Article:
Slices of Japanese business, politics and life
High-flying in Tokyo
Are you are a frequent flyer to Japan looking for a faster, more luxurious way to get to Tokyo from the airport? Hiring a Hermes helicopter may be the ticket for you.
When I travel overseas, the trip usually begins or ends with a bus ride, costing 2,900 yen ($27) to get to Narita International Airport. But for business executives flying across the world to sign multi-million dollar deals, a 75,000 yen ($720) helicopter ride may be an option worth considering.
Business travellers often complain about the 78 km trek between Tokyo and Narita. After a 12-hour flight from major cities like New York, Frankfurt or Paris, a 90-minute bus ride, at least, on a congested highway into Japan’s financial capital only adds to that fatigue.
But starting Sept. 16, high-flying travellers can choose a more convenient and stylish transport option to the city centre, if they have the yen — literally.
Japanese private property developer Mori Building is launching a luxury helicopter service connecting Tokyo’s central business district and a heliport adjacent to Narita Airport. A limousine ferries clients to and from the departure terminal.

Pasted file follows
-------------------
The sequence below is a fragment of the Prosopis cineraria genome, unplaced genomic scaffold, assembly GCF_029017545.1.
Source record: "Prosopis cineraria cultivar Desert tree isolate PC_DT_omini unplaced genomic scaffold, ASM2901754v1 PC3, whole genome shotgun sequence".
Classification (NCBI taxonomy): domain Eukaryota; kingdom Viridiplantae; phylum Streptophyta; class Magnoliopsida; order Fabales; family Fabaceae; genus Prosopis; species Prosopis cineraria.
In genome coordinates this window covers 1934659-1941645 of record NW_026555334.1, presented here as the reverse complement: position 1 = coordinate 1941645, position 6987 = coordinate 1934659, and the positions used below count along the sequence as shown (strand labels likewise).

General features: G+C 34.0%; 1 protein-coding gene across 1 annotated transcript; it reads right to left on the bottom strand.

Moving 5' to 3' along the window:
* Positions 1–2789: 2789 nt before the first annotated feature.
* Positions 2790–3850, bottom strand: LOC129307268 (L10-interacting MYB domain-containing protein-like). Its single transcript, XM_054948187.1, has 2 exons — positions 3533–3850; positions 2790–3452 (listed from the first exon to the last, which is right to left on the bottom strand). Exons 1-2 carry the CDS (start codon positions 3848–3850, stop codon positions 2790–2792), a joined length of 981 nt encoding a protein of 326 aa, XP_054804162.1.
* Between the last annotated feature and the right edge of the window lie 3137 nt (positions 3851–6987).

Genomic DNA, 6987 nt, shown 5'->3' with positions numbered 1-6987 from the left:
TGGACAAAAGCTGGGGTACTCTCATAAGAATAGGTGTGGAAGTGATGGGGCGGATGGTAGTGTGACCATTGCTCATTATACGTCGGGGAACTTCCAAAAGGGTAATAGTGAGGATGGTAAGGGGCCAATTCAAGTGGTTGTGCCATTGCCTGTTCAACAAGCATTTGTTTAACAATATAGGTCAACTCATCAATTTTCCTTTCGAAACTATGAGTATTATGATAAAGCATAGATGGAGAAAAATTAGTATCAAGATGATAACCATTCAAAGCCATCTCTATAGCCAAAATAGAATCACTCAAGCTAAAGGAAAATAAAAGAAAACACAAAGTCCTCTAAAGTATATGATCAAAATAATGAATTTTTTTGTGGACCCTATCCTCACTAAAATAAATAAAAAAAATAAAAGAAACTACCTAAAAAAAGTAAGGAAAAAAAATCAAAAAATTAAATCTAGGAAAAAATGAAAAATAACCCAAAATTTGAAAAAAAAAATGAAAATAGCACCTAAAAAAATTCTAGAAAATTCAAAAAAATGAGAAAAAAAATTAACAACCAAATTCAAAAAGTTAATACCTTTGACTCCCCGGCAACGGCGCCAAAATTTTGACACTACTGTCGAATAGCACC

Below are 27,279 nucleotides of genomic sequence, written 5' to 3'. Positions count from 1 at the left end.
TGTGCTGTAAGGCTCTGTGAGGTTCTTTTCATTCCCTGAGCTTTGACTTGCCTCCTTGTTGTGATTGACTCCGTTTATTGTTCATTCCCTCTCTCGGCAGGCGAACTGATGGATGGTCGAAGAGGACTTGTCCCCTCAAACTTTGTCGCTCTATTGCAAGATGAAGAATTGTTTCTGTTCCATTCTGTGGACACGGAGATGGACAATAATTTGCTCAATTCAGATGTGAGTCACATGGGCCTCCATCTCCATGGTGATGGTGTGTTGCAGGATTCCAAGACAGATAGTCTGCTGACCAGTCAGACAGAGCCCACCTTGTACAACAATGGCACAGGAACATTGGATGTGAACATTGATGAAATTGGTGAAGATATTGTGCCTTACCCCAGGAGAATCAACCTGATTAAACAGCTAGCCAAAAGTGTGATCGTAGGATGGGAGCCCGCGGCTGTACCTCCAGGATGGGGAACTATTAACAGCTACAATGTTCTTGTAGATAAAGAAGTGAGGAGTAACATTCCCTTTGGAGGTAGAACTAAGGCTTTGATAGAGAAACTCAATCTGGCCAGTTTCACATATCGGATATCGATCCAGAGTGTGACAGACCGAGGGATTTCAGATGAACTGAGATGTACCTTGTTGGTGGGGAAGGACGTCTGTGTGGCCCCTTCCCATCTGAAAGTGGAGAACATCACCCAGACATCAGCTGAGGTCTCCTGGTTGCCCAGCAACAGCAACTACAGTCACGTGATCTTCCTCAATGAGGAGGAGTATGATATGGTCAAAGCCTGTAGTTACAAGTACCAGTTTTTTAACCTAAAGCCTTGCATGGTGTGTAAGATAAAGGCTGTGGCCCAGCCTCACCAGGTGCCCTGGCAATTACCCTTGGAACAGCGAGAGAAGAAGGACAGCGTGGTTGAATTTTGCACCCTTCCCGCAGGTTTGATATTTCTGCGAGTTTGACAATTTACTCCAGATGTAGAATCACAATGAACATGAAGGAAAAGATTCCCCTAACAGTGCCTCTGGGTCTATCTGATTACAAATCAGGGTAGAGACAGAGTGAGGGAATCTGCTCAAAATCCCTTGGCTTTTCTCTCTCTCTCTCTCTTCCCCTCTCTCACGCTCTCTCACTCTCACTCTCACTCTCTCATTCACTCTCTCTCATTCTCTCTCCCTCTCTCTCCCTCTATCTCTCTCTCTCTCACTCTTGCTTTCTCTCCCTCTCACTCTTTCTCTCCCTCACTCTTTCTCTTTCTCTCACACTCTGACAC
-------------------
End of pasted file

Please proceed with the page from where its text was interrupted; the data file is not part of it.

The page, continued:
Travel time between the check-in counter and downtown Tokyo will now take only 30 minutes, Mori Building says.
It costs 50,000 yen ($485) for a one-way trip on a standard helicopter. If you’re willing to pay an extra 25,000 yen, your chopper can be upgraded to the EC135 Hermes Edition, built as a collaboration between EADS-owned Eurocopter and Paris-based fashion designer Hermes.
Last week, I took a ride in this $10 million helicopter, also known as ‘L’Helicoptere par Hermes’, one of two operating in the world. The exterior is a white design, decorated with Hermes’ signature orange ribbon. The interior is minimalist with four calf-leather hand-crafted seats. The non-smoking sign and even the buckles of the safety belts display the Hermes brand.
Once the helicopter takes off and reaches a cruising speed of 250 kph, you realise the cabin is surprisingly quiet and vibration is hardly noticeable. If you indulge yourself by bringing a bottle of champage on board, you won’t have to worry about the glass spilling (yes, we tested it out, but with sparkling water).
The view of the Tokyo metropolis outside the light-brown tinted windows is striking, and if you’re lucky to have an evening flight, you will enjoy a glittering night view of Japan’s financial hub that will either welcome you or be a memorable sayonara.
Photo credit: REUTERS/Yuriko Nakao